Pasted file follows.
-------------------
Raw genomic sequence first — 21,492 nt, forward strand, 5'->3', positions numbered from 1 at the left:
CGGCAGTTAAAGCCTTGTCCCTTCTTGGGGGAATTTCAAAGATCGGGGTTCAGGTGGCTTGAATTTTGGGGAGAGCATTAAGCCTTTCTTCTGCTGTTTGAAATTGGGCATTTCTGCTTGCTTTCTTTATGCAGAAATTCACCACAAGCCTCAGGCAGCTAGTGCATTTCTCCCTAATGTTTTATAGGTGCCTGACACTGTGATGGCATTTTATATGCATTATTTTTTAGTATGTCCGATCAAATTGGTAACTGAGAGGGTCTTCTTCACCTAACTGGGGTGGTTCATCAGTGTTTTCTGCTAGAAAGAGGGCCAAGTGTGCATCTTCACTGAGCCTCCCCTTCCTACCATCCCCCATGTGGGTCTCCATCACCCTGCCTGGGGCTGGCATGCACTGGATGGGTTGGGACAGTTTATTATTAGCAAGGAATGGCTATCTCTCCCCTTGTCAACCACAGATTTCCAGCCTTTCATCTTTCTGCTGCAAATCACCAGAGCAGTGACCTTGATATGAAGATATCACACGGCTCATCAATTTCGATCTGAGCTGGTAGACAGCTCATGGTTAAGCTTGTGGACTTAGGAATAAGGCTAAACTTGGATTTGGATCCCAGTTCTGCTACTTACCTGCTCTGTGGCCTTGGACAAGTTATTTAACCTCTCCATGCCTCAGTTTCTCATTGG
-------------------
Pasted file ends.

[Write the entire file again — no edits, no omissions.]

Raw genomic sequence first — 21,492 nt, forward strand, 5'->3', positions numbered from 1 at the left:
CGGCAGTTAAAGCCTTGTCCCTTCTTGGGGGAATTTCAAAGATCGGGGTTCAGGTGGCTTGAATTTTGGGGAGAGCATTAAGCCTTTCTTCTGCTGTTTGAAATTGGGCATTTCTGCTTGCTTTCTTTATGCAGAAATTCACCACAAGCCTCAGGCAGCTAGTGCATTTCTCCCTAATGTTTTATAGGTGCCTGACACTGTGATGGCATTTTATATGCATTATTTTTTAGTATGTCCGATCAAATTGGTAACTGAGAGGGTCTTCTTCACCTAACTGGGGTGGTTCATCAGTGTTTTCTGCTAGAAAGAGGGCCAAGTGTGCATCTTCACTGAGCCTCCCCTTCCTACCATCCCCCATGTGGGTCTCCATCACCCTGCCTGGGGCTGGCATGCACTGGATGGGTTGGGACAGTTTATTATTAGCAAGGAATGGCTATCTCTCCCCTTGTCAACCACAGATTTCCAGCCTTTCATCTTTCTGCTGCAAATCACCAGAGCAGTGACCTTGATATGAAGATATCACACGGCTCATCAATTTCGATCTGAGCTGGTAGACAGCTCATGGTTAAGCTTGTGGACTTAGGAATAAGGCTAAACTTGGATTTGGATCCCAGTTCTGCTACTTACCTGCTCTGTGGCCTTGGACAAGTTATTTAACCTCTCCATGCCTCAGTTTCTCATTGG